Former PricewaterhouseCoopers employees Antoine Deltour and Raphael Halet received 12 and nine-month suspended sentences respectively for leaking 30,000 pages of documents in November 2014.
The documents, which were reviewed by the International Consortium of Investigative Journalists (ICIJ), exposed how 340 international companies – including Apple, Ikea and Pepsi – struck “secret deals” with Luxembourg, enabling them to save billions in their global tax bills.
In some cases, the government agreed to let the world’s largest conglomerates pay a tax rate of 1% or less.
At the time of the scandal, Jean-Claude Juncker, now head of the European Commission, was prime minister, while Luxembourg’s finance minister, Pierre Gramegna, described the leak as “the worst attack” his country had ever experienced.
Prior to serving as prime miniser, Junker was finance minister of Luxembourg between 1995 and 2013 – when the majority of the Duchy’s controversial tax regime was constrcuted.
Edouard Perrin, a French journalist who reported on the leaks, was acquitted of all charges.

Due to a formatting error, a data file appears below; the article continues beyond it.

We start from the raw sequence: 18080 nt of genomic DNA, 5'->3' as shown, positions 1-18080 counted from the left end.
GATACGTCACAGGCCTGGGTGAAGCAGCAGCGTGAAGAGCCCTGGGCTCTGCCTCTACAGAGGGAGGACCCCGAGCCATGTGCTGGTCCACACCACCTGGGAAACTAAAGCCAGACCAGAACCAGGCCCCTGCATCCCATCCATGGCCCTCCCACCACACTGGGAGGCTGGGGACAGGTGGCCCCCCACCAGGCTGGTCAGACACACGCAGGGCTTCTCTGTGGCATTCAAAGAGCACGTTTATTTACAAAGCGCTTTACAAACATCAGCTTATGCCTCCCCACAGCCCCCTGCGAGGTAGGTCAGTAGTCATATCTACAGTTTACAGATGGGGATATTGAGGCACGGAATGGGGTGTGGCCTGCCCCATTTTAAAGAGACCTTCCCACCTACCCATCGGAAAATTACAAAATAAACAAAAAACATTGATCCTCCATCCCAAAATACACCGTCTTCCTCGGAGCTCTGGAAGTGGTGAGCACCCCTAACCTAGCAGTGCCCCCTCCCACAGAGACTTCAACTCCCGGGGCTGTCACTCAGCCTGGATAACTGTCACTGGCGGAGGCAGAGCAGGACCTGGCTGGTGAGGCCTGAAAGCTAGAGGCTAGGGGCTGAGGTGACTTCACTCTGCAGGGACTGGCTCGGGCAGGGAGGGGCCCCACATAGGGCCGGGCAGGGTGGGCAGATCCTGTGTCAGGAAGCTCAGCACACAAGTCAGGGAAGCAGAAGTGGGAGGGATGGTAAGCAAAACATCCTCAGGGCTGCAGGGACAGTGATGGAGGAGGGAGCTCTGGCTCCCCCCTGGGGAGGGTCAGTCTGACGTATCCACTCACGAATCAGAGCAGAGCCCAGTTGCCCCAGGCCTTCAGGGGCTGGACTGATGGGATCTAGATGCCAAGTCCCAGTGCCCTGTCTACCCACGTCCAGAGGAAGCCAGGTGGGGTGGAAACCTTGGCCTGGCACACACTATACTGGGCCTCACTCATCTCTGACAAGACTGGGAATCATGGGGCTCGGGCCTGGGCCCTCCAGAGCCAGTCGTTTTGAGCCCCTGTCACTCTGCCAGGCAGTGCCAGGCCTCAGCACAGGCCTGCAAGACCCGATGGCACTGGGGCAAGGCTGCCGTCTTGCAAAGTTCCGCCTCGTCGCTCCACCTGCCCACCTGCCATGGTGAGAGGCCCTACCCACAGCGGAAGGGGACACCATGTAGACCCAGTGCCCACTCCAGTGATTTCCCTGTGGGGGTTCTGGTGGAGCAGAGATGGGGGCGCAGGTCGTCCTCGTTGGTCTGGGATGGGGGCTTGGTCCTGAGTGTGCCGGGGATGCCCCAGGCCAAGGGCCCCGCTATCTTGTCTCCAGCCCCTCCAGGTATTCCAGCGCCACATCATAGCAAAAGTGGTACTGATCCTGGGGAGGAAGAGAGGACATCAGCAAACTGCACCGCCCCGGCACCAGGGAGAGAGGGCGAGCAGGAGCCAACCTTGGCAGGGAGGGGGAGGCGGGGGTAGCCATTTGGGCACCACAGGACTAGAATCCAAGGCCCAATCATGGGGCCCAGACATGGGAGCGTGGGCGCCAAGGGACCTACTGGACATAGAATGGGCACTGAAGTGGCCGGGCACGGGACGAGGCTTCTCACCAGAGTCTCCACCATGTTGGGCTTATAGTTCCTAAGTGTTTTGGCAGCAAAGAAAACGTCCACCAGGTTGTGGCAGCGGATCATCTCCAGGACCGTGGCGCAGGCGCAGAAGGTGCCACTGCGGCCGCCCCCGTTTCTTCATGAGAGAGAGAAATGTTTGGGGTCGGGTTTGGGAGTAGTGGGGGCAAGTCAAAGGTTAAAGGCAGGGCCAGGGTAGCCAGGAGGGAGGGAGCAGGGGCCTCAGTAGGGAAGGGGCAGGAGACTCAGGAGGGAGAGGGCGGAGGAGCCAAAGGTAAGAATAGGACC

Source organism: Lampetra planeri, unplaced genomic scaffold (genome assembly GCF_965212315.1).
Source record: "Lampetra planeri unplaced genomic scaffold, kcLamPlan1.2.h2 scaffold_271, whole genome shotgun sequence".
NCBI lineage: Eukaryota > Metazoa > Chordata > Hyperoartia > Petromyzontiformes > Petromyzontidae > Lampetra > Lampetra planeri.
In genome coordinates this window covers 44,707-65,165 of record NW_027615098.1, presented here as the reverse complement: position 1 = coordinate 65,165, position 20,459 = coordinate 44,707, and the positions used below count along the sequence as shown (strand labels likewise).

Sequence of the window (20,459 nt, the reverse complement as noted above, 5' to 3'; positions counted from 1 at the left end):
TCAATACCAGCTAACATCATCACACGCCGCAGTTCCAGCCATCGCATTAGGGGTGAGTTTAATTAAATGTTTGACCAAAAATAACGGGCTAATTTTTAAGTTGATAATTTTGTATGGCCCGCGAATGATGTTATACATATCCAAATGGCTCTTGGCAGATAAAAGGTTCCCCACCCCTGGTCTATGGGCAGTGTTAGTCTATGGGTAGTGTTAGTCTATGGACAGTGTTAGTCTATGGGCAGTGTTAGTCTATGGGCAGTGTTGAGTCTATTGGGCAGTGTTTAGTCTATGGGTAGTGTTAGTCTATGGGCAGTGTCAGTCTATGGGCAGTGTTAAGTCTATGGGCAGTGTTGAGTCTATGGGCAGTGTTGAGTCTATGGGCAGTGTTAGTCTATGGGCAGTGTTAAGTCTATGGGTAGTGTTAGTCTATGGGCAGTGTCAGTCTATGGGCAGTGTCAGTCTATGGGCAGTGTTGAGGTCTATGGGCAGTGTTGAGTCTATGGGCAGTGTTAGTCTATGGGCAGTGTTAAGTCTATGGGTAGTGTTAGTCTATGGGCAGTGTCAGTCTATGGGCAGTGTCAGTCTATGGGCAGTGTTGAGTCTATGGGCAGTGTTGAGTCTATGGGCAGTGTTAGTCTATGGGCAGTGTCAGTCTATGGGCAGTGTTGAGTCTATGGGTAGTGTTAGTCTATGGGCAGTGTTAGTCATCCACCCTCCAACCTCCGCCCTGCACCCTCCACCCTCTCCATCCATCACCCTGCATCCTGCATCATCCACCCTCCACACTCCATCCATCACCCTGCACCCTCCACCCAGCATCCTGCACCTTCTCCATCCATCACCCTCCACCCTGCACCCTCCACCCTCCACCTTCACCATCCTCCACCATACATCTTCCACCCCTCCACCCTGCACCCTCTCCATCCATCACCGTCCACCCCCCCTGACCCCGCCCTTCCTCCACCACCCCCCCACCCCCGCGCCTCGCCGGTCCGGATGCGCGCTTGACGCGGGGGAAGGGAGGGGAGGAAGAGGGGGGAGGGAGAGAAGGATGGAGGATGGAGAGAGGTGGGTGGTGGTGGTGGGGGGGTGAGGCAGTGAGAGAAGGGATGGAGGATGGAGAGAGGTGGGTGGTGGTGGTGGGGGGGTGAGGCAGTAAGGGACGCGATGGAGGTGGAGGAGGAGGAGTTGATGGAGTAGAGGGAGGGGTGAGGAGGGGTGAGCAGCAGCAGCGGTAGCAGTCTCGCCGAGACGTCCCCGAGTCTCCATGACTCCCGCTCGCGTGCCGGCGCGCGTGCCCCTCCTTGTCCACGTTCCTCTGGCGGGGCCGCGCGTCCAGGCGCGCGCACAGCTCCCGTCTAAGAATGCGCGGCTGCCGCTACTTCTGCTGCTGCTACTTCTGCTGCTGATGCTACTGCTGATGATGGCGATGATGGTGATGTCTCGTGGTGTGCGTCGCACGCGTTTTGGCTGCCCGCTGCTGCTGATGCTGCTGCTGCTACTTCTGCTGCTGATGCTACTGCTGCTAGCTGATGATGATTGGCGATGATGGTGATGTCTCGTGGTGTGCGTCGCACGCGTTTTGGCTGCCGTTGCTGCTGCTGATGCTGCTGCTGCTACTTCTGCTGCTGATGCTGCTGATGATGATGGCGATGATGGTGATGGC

According to media reports, during the trial prosecutors claimed that Deltour was an “anti-capitalist” and requested he be sentenced to 18 months in prison.
Meanwhile, French campaign groups including Oxfam France and Attac France criticised the prosecution of the three men, with Attac France describing the verdict as a “true scandal” and a victory for multinational companies.
PwC, which gave evidence at the trial, pressed for a conviction – insisting that Deltour was a thief, not a whistleblower despite a Public Accounts Committee (PAC) report last year accusing the accountancy firm of allegedly promoting tax avoidance on an “industrial scale.”
‘Panama Papers’ leak
In April, more than 11 million documents, dubbed the ‘Panama Papers’, uncovered how politicians, sports stars and financial institutions from around the world use offshore shell companies to avoid paying tax.
The leak resulted in several nations announcing measures aimed at increased transparency and tackling tax evasion with British prime minister David Cameron bringing in a new rule requiring all crown dependencies and overseas territories to provide company ownership data to UK tax and law enforcement authorities.
He also unveiled a new tax evasion law, making companies criminally liable for employees who aid tax evasion.
The Isle of Man and Gibraltar also joined Europe’s five largest economies — Germany, Britain, France, Italy and Spain — and 17 other jurisdictions in signing up to a confidential beneficial ownership register which would automatically share information on the ultimate owners of companies.